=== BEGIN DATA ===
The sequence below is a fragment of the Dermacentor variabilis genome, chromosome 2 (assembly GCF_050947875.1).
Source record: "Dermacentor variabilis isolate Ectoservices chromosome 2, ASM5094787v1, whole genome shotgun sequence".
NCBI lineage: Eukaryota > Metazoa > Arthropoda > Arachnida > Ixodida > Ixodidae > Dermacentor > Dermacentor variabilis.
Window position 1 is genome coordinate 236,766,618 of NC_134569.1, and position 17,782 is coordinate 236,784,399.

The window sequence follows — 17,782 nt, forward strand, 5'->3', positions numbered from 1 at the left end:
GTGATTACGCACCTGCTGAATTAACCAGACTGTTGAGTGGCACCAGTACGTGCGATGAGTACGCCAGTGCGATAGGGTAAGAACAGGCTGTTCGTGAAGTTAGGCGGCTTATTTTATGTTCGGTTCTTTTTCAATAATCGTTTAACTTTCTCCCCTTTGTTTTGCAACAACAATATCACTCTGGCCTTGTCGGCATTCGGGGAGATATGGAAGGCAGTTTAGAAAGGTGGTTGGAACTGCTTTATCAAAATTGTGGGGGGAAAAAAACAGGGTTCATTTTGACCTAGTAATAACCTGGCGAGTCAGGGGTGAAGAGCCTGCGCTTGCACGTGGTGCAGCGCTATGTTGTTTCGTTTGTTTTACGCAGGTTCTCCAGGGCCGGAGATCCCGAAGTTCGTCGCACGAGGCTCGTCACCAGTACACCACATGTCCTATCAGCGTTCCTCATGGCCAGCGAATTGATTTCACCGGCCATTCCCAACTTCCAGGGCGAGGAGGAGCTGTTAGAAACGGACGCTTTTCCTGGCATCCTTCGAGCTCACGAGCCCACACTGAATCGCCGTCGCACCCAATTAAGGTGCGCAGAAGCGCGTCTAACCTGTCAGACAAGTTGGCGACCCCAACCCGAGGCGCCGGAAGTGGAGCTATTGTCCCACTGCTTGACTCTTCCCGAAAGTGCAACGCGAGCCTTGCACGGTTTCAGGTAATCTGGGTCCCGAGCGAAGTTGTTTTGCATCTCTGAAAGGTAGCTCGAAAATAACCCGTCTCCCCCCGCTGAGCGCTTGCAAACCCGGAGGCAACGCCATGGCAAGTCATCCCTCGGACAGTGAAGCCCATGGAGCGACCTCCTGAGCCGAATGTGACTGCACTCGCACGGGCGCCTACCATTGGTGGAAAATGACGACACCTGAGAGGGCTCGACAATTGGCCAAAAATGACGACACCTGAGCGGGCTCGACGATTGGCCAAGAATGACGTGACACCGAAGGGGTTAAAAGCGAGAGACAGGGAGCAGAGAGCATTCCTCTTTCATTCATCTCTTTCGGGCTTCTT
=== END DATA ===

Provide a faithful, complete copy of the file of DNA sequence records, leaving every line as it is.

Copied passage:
The sequence below is a fragment of the Dermacentor variabilis genome, chromosome 2 (assembly GCF_050947875.1).
Source record: "Dermacentor variabilis isolate Ectoservices chromosome 2, ASM5094787v1, whole genome shotgun sequence".
NCBI lineage: Eukaryota > Metazoa > Arthropoda > Arachnida > Ixodida > Ixodidae > Dermacentor > Dermacentor variabilis.
Window position 1 is genome coordinate 236,766,618 of NC_134569.1, and position 17,782 is coordinate 236,784,399.

The window sequence follows — 17,782 nt, forward strand, 5'->3', positions numbered from 1 at the left end:
GTGATTACGCACCTGCTGAATTAACCAGACTGTTGAGTGGCACCAGTACGTGCGATGAGTACGCCAGTGCGATAGGGTAAGAACAGGCTGTTCGTGAAGTTAGGCGGCTTATTTTATGTTCGGTTCTTTTTCAATAATCGTTTAACTTTCTCCCCTTTGTTTTGCAACAACAATATCACTCTGGCCTTGTCGGCATTCGGGGAGATATGGAAGGCAGTTTAGAAAGGTGGTTGGAACTGCTTTATCAAAATTGTGGGGGGAAAAAAACAGGGTTCATTTTGACCTAGTAATAACCTGGCGAGTCAGGGGTGAAGAGCCTGCGCTTGCACGTGGTGCAGCGCTATGTTGTTTCGTTTGTTTTACGCAGGTTCTCCAGGGCCGGAGATCCCGAAGTTCGTCGCACGAGGCTCGTCACCAGTACACCACATGTCCTATCAGCGTTCCTCATGGCCAGCGAATTGATTTCACCGGCCATTCCCAACTTCCAGGGCGAGGAGGAGCTGTTAGAAACGGACGCTTTTCCTGGCATCCTTCGAGCTCACGAGCCCACACTGAATCGCCGTCGCACCCAATTAAGGTGCGCAGAAGCGCGTCTAACCTGTCAGACAAGTTGGCGACCCCAACCCGAGGCGCCGGAAGTGGAGCTATTGTCCCACTGCTTGACTCTTCCCGAAAGTGCAACGCGAGCCTTGCACGGTTTCAGGTAATCTGGGTCCCGAGCGAAGTTGTTTTGCATCTCTGAAAGGTAGCTCGAAAATAACCCGTCTCCCCCCGCTGAGCGCTTGCAAACCCGGAGGCAACGCCATGGCAAGTCATCCCTCGGACAGTGAAGCCCATGGAGCGACCTCCTGAGCCGAATGTGACTGCACTCGCACGGGCGCCTACCATTGGTGGAAAATGACGACACCTGAGAGGGCTCGACAATTGGCCAAAAATGACGACACCTGAGCGGGCTCGACGATTGGCCAAGAATGACGTGACACCGAAGGGGTTAAAAGCGAGAGACAGGGAGCAGAGAGCATTCCTCTTTCATTCATCTCTTTCGGGCTTCTT